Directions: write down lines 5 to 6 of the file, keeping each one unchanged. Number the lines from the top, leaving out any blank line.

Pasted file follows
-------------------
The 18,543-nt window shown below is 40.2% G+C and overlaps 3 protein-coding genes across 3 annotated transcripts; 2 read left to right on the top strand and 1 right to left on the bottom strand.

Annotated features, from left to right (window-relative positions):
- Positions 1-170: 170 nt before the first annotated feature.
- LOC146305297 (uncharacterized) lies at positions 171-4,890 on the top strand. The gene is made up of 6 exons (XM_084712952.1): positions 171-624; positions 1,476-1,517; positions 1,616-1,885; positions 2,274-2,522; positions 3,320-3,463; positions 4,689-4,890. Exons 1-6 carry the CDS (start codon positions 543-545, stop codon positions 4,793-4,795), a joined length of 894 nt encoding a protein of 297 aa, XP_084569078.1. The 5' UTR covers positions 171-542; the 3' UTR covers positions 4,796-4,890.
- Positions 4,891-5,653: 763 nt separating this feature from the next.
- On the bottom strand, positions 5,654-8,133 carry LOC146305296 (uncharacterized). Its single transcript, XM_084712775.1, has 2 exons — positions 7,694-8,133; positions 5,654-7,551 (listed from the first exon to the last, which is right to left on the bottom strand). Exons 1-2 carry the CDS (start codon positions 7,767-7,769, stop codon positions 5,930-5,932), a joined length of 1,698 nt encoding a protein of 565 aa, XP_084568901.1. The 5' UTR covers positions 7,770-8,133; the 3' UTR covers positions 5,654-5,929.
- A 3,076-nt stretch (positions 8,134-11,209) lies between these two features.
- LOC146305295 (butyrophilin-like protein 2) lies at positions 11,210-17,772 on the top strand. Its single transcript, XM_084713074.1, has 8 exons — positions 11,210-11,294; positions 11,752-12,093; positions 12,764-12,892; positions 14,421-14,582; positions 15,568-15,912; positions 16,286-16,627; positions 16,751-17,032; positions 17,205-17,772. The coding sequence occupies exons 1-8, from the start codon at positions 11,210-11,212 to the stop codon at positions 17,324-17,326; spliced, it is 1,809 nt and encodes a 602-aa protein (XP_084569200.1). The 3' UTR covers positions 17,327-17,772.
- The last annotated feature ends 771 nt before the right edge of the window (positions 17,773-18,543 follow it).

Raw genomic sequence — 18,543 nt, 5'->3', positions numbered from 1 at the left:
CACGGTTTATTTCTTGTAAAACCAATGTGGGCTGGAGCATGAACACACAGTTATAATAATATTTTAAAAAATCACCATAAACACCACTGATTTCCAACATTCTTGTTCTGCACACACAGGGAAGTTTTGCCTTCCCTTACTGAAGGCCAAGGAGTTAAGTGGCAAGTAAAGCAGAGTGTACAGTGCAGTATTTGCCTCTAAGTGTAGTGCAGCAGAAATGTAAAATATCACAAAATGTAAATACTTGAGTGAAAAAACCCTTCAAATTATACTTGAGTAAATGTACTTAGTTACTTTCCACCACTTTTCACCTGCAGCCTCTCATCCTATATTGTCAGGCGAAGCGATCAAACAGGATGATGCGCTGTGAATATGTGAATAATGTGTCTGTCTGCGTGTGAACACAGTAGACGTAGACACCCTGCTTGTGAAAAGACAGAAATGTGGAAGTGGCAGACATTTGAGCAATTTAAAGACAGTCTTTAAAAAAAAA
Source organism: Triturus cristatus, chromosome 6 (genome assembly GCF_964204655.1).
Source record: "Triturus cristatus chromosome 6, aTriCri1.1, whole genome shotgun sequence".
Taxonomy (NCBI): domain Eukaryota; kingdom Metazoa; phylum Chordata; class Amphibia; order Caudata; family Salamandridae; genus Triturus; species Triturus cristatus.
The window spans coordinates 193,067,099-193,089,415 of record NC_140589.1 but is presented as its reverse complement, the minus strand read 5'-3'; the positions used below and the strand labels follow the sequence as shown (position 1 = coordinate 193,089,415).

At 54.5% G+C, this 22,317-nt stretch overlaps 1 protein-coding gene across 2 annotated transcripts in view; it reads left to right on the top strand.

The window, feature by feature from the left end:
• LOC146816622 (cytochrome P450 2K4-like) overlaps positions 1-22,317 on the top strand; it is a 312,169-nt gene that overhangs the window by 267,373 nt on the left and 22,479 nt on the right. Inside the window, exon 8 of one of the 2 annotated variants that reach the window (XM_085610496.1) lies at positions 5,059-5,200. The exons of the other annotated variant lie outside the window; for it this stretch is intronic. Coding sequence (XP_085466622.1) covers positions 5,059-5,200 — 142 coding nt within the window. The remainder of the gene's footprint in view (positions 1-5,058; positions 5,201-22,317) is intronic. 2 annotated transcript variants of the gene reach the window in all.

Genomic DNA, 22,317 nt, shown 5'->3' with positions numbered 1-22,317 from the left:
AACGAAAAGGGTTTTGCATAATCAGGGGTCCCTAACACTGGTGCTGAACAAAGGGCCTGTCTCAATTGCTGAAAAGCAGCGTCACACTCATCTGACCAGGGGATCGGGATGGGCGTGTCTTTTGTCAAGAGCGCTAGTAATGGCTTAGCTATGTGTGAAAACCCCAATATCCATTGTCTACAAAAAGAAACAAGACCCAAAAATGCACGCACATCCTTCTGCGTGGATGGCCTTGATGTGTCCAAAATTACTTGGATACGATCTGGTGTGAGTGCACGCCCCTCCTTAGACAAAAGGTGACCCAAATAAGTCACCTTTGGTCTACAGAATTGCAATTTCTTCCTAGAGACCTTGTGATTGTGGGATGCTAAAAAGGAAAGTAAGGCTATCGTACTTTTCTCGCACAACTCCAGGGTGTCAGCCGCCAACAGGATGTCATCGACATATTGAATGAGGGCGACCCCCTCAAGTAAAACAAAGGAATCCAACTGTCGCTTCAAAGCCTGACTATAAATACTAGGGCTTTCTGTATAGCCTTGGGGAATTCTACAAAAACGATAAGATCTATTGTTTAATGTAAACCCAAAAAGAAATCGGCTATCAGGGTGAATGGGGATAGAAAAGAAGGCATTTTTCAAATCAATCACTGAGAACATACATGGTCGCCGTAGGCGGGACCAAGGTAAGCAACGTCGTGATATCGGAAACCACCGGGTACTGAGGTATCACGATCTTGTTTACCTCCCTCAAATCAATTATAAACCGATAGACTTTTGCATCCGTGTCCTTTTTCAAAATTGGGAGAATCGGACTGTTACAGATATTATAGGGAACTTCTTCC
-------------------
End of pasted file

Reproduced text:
- Positions 4,891-5,653: 763 nt separating this feature from the next.
- On the bottom strand, positions 5,654-8,133 carry LOC146305296 (uncharacterized). Its single transcript, XM_084712775.1, has 2 exons — positions 7,694-8,133; positions 5,654-7,551 (listed from the first exon to the last, which is right to left on the bottom strand). Exons 1-2 carry the CDS (start codon positions 7,767-7,769, stop codon positions 5,930-5,932), a joined length of 1,698 nt encoding a protein of 565 aa, XP_084568901.1. The 5' UTR covers positions 7,770-8,133; the 3' UTR covers positions 5,654-5,929.